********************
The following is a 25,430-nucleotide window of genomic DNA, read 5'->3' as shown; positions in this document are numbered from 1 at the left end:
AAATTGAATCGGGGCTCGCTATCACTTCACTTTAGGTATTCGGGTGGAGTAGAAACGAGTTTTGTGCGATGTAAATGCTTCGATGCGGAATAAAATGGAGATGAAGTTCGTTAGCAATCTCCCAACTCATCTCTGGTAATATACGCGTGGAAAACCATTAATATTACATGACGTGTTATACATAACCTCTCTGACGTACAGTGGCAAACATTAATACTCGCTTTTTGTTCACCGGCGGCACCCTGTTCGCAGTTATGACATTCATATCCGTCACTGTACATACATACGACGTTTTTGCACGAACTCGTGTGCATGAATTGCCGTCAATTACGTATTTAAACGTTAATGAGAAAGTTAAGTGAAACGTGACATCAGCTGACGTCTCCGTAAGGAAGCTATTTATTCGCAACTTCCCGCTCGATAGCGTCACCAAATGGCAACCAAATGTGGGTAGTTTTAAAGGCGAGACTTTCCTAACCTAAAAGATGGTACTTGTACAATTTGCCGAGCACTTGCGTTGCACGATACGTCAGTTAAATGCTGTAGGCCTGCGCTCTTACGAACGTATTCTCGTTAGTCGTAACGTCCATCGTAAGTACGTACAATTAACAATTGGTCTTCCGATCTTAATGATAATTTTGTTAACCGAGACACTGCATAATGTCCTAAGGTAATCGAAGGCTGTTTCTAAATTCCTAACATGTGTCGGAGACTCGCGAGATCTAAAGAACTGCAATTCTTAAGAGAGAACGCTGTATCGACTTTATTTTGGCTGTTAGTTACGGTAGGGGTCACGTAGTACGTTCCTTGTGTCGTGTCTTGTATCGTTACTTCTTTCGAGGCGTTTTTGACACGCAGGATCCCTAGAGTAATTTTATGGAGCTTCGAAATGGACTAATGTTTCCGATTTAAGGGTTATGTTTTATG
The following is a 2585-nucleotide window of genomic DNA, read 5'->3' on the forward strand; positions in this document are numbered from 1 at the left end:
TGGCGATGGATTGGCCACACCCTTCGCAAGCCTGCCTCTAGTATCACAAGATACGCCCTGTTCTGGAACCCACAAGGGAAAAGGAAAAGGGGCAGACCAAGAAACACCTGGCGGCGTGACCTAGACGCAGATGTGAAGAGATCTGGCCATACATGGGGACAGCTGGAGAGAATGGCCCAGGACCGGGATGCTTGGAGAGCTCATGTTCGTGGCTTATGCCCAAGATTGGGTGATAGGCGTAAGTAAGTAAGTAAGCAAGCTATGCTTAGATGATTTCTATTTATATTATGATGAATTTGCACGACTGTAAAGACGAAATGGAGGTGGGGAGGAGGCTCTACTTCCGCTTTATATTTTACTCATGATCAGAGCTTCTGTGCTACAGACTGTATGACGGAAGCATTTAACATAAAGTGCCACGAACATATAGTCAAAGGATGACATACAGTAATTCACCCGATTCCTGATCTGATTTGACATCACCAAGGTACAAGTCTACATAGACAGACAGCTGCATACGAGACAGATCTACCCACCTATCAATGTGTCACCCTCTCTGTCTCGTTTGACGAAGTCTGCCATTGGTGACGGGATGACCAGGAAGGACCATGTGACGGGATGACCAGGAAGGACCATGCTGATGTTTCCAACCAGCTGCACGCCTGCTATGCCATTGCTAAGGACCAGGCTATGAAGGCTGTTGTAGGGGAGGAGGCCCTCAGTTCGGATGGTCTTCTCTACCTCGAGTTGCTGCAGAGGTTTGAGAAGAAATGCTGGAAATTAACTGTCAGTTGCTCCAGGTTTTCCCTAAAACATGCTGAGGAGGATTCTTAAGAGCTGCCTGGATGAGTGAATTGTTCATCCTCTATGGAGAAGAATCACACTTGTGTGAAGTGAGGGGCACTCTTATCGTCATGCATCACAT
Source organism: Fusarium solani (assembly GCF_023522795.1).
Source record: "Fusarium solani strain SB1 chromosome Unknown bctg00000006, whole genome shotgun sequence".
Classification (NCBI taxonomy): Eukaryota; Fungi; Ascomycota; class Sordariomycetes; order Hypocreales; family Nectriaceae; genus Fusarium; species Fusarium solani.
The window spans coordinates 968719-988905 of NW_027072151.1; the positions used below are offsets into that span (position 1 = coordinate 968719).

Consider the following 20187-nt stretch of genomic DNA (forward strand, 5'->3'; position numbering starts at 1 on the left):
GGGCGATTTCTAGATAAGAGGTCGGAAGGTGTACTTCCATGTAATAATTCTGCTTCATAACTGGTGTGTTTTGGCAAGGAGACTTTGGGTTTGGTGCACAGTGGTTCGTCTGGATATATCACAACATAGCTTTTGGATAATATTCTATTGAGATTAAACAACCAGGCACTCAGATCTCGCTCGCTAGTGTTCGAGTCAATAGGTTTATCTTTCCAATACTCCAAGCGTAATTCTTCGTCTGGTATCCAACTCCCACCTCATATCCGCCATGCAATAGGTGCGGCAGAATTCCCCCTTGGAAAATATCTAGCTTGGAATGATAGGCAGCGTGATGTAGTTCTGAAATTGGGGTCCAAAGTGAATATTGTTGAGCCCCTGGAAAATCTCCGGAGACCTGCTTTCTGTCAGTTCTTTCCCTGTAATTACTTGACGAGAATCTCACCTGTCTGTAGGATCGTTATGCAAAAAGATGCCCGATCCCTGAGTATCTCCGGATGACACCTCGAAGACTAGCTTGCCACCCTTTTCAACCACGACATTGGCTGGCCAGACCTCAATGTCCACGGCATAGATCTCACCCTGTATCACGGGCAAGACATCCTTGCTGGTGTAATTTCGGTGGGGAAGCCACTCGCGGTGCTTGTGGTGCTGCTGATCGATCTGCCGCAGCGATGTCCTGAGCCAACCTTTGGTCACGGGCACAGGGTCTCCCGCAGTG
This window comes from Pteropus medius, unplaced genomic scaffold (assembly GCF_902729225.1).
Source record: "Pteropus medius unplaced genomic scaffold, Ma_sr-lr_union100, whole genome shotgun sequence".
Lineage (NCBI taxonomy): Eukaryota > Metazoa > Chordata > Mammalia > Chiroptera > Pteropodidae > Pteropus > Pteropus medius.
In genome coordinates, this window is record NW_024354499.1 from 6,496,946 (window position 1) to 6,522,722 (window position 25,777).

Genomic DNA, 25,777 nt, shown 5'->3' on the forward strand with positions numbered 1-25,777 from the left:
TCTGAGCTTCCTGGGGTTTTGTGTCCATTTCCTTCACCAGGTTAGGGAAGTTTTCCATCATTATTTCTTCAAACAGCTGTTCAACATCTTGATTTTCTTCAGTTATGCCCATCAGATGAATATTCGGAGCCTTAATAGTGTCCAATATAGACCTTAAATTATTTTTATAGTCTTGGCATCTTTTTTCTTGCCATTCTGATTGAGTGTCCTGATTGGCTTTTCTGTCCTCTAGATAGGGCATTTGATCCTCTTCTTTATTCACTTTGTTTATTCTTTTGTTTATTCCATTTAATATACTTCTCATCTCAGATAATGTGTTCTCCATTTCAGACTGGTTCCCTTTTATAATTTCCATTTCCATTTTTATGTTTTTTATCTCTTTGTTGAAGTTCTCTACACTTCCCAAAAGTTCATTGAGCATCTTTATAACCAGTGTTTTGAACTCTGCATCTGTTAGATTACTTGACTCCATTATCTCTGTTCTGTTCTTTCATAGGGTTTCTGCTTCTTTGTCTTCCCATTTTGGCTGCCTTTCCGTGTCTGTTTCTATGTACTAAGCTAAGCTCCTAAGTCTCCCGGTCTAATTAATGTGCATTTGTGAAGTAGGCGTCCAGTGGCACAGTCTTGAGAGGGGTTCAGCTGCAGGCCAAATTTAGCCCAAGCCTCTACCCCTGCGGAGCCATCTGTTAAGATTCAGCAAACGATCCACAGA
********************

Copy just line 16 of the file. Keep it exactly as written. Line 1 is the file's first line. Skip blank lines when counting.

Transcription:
TCTGAGCTTCCTGGGGTTTTGTGTCCATTTCCTTCACCAGGTTAGGGAAGTTTTCCATCATTATTTCTTCAAACAGCTGTTCAACATCTTGATTTTCTTCAGTTATGCCCATCAGATGAATATTCGGAGCCTTAATAGTGTCCAATATAGACCTTAAATTATTTTTATAGTCTTGGCATCTTTTTTCTTGCCATTCTGATTGAGTGTCCTGATTGGCTTTTCTGTCCTCTAGATAGGGCATTTGATCCTCTTCTTTATTCACTTTGTTTATTCTTTTGTTTATTCCATTTAATATACTTCTCATCTCAGATAATGTGTTCTCCATTTCAGACTGGTTCCCTTTTATAATTTCCATTTCCATTTTTATGTTTTTTATCTCTTTGTTGAAGTTCTCTACACTTCCCAAAAGTTCATTGAGCATCTTTATAACCAGTGTTTTGAACTCTGCATCTGTTAGATTACTTGACTCCATTATCTCTGTTCTGTTCTTTCATAGGGTTTCTGCTTCTTTGTCTTCCCATTTTGGCTGCCTTTCCGTGTCTGTTTCTATGTACTAAGCTAAGCTCCTAAGTCTCCCGGTCTAATTAATGTGCATTTGTGAAGTAGGCGTCCAGTGGCACAGTCTTGAGAGGGGTTCAGCTGCAGGCCAAATTTAGCCCAAGCCTCTACCCCTGCGGAGCCATCTGTTAAGATTCAGCAAACGATCCACAGA